Prague Food Tips and Recommendations by Prague locals. Ep I: Julka a.k.a. Maskrtnica

If you have ever had any good food in Prague, the odds are you may have tasted some of the creations by Julka, otherwise known as Maskrtnica in the blogosphere. Julka has baked the first breads for the open-faced sandwiches in Sisters, and is the woman behind the Prague food phenomenon that are the vanilla custard donuts in Maso a kobliha. Throughout her "baking career", the journalism graduate was supplying bread to, and consulting breads with, a variety of great restaurants and bistros in Prague, and is one of the forces behind the Pecem Pecen project and the Sourdough Map, which have singlehandedly brought back the tradition of baking sourdough bread at home. So yup, she’s a big deal.

The smartest Prague food tours. Cool rental apartment. Awesome pocket wifi device. We’ll turn your Prague trip up to eleven.

Book a tour Get the guide Rent the apartment Rent the pocket wifi

And it shows: we’ve tried to meet her for weeks now, after she’s come back from her 3-month tour of the US where she went through a series of short internships and visits in various artisanal bakeries, and still could not get a proper hour to sit down and have a nice chat. In between pop-ups, festivals and consulting, she’s that busy. And no wonder. If there’s one person that embodies bread in Prague, it is her (and perhaps Tomas at the Praktika bakery). So we’re happy that she at least shared her five favorite places in Prague, and her five favorite social media accounts. Here they are:

Five favorite places in Prague

Tea Mountain. Because “here, I am human”. :) I can relax and take a break here. I can breath in the most beautiful, fine smells, and buy favorite presents. An I will hardly buy better tea elsewhere.

Sansho. I worked at Maso a kobliha next door up until recently, so I am biased and I am the biggest cheerleader for the entire trio of Paul Day’s businesses. But Sansho is a fun Asian restaurant with a fine dining kitchen that has a comfy, homey feel. And thanks to the casually informal atmosphere, it will not intimidate those who are afraid of the “better” restaurants. Extra points go for a full menu for vegetarians and an extraordinary approach to sourcing animal products.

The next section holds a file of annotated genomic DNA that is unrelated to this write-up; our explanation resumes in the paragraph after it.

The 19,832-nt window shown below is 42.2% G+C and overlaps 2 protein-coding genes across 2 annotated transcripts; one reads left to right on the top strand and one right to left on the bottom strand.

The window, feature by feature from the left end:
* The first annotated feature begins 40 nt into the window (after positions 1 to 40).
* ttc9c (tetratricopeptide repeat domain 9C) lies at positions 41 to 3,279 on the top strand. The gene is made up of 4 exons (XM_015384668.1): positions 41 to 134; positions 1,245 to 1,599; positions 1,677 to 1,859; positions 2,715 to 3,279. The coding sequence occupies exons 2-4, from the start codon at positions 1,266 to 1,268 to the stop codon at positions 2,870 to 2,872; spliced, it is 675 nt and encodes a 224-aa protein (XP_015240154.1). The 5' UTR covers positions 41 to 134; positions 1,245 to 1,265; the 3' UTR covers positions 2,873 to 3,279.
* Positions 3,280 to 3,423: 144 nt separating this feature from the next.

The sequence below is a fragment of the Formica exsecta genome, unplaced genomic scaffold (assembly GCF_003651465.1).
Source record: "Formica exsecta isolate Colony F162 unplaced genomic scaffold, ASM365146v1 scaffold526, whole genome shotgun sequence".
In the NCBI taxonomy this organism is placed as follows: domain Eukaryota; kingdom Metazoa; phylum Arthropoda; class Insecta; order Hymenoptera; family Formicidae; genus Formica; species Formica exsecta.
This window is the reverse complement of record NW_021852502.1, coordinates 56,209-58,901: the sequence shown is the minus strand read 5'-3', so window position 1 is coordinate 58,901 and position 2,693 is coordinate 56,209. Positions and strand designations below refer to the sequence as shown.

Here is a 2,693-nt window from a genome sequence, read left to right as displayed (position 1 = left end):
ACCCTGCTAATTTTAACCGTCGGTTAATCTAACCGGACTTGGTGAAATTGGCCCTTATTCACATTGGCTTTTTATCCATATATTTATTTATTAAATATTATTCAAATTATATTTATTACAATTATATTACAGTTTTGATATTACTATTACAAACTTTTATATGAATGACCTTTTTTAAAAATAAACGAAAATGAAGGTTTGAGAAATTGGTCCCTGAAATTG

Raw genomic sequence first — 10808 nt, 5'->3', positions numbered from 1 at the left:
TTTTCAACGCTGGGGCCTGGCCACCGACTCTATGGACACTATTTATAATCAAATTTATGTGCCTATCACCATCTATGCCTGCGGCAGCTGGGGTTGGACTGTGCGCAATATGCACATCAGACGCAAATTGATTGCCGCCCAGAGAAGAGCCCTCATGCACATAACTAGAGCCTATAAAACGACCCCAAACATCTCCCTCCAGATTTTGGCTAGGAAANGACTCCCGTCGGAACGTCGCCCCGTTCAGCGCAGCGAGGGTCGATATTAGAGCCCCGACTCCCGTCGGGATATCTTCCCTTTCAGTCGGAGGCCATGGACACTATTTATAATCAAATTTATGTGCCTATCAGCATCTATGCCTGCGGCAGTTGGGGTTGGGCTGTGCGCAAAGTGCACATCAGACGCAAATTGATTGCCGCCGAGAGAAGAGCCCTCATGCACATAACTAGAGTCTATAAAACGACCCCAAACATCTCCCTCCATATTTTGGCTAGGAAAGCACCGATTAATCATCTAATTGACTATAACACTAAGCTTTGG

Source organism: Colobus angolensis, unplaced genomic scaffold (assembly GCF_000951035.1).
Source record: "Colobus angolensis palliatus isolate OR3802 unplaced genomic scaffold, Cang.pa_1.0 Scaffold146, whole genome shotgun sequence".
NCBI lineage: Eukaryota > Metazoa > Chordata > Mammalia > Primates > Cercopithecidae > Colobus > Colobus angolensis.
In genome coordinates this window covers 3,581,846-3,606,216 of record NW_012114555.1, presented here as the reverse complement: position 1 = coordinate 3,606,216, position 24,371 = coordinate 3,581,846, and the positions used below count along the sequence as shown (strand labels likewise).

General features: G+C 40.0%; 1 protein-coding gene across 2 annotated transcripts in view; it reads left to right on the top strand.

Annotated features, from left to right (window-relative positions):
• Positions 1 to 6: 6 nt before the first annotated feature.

Bread by Praktika bakery. Given its consistency and flavor, bread by Tomas, the young baker/owner, would stand out when if the Prague artisanal bread scene weren’t as microscopic as it is today.

Novy svet café. The whole package, with the walk to and from the cafe, is a treat. Sadly, I don’t have the time to treat myself to it as often as I would like, but our friends from abroad are always transfixed by the experience, and we are, too. :)

Farmers markets. The market I like the most is my local market at the Jiriho z Podebrad square, which isn’t as busy and overflowing with unnecessary things. Given their frequency (they are open three times a week when in season), they work as the main supply for our household: we hardly need to buy food anywhere else, and do not need to alter our food plans in any way.

And then there’s a million other things... I had to leave out bars, pubs, The Tavern, Las Adelitas, the fried cheese at Lokal, and other local favorites...

Five favorite social media accounts

@cuketka Anywhere. He’s a wealth of knowledge (just look at his Twitter feed), he’s funny (primarily on Snapchat), and we simply like him. :)

@apieceofbread on Instagram. A super-smart baker from Tasmania and a wizard of natural fermentation, sourdough breads and other baked stuff, isn’t it incredible? I must visit him some day.

@thereshecooks on Instagram. A super-nice photographer and now a flying baker originally from Poland, currently in San Francisco. She takes pictures of beautiful people, food and (her own) bread. And she’s a force of nature: I know because we met in Prague and in San Francisco.

@klarabernklau Currently a barista in Cafe Letka. I love her slightly dark humor that may be hard to understand for some foreign nationals.

@Opráski! Not sure if I should put it here: the jokes may be too introverted for the Czechs. (Opráski is an online comic strip that makes fun of, and puts a meme-fying spin on, Czech history.)